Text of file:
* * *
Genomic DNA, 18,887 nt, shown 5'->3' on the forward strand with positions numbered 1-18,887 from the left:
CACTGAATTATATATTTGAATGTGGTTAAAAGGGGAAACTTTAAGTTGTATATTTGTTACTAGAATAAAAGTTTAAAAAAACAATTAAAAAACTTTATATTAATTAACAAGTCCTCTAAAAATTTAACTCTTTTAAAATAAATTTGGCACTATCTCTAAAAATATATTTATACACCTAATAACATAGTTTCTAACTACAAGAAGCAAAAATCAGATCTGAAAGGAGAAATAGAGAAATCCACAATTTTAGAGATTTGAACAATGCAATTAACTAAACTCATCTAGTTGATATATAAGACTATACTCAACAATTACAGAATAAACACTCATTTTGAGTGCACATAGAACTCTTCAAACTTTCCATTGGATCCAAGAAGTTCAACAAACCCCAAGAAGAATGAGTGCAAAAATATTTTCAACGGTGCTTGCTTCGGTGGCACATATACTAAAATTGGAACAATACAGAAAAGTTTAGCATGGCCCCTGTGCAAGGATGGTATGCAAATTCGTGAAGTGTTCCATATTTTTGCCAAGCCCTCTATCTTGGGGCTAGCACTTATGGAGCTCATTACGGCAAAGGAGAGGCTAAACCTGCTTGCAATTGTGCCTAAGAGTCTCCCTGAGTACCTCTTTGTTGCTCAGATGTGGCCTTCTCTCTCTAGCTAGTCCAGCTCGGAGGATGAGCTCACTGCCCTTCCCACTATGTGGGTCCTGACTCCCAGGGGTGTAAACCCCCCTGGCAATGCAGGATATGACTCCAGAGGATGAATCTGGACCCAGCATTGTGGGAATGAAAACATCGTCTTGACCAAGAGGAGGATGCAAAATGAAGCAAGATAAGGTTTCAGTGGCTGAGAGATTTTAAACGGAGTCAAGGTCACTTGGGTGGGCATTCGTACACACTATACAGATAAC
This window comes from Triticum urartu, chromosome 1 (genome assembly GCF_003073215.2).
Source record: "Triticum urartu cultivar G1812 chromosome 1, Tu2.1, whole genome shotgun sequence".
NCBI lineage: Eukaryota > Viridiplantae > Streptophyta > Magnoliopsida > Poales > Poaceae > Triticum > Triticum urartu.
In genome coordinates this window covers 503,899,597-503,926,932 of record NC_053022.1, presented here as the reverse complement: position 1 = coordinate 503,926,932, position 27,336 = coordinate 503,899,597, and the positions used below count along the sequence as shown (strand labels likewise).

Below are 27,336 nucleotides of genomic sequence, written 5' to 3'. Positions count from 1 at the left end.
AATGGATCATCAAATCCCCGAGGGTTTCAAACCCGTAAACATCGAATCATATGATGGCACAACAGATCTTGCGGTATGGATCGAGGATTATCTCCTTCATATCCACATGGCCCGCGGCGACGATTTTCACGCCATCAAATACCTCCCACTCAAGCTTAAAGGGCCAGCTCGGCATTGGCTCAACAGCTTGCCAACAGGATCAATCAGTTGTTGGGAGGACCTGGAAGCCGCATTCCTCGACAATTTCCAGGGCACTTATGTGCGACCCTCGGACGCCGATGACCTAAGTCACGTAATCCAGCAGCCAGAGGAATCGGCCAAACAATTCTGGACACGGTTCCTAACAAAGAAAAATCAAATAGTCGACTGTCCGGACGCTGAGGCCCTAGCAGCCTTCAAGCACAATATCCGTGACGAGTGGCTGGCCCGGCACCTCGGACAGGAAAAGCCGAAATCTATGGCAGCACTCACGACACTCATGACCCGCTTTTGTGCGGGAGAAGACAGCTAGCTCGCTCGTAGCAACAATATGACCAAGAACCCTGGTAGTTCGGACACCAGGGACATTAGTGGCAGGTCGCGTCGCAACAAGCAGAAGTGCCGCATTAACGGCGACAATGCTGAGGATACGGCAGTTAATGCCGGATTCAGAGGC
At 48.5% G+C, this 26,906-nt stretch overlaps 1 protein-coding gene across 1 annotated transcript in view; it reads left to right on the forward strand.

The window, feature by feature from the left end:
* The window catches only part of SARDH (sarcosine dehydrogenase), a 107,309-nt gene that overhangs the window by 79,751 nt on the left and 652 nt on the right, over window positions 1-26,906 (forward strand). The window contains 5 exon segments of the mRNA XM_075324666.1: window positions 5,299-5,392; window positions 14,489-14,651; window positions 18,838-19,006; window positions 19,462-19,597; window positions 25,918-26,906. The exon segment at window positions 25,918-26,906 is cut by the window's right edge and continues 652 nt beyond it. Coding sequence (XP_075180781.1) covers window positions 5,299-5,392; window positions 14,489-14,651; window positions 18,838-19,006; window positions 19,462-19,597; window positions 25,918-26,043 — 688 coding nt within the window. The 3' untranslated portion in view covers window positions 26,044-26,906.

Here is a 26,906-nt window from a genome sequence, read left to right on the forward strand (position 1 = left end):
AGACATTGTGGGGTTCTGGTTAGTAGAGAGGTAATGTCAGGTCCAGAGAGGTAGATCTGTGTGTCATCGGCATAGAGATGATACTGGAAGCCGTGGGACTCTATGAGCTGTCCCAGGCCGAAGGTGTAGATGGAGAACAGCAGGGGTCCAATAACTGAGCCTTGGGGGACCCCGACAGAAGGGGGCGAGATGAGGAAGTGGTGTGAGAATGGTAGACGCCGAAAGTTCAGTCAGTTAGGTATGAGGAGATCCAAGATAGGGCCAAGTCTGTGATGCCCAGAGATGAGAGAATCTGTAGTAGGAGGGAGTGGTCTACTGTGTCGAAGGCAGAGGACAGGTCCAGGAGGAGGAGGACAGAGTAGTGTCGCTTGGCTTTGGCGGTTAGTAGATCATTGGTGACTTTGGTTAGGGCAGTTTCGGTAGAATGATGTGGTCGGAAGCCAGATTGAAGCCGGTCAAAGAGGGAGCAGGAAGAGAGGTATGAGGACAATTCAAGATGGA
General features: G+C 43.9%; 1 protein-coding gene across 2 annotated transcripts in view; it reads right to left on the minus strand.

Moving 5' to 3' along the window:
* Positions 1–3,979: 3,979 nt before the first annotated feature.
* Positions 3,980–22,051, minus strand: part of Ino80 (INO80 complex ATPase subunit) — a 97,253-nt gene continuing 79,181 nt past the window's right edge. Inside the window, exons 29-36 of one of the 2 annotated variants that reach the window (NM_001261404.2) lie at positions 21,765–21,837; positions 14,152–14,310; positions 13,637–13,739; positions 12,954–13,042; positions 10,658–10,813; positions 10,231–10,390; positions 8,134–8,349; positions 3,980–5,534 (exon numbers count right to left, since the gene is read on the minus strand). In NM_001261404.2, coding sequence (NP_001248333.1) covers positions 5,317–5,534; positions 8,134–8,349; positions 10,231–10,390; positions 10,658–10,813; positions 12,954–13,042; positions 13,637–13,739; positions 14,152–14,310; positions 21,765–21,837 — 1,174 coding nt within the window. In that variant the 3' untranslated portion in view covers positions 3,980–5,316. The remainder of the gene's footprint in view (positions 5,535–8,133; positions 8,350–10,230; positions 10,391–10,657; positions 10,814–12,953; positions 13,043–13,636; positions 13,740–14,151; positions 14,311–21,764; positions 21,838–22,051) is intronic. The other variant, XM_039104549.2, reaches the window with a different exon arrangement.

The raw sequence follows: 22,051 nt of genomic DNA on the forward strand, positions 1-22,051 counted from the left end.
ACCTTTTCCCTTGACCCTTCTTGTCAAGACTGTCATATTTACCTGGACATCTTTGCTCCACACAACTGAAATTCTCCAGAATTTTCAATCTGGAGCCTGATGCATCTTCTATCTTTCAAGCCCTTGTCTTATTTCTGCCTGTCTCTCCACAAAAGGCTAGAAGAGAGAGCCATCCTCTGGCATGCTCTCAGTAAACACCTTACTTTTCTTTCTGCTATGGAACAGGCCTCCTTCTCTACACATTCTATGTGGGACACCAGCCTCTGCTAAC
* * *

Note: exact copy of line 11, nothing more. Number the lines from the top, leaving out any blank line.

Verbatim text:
* The window catches only part of SARDH (sarcosine dehydrogenase), a 107,309-nt gene that overhangs the window by 79,751 nt on the left and 652 nt on the right, over window positions 1-26,906 (forward strand). The window contains 5 exon segments of the mRNA XM_075324666.1: window positions 5,299-5,392; window positions 14,489-14,651; window positions 18,838-19,006; window positions 19,462-19,597; window positions 25,918-26,906. The exon segment at window positions 25,918-26,906 is cut by the window's right edge and continues 652 nt beyond it. Coding sequence (XP_075180781.1) covers window positions 5,299-5,392; window positions 14,489-14,651; window positions 18,838-19,006; window positions 19,462-19,597; window positions 25,918-26,043 — 688 coding nt within the window. The 3' untranslated portion in view covers window positions 26,044-26,906.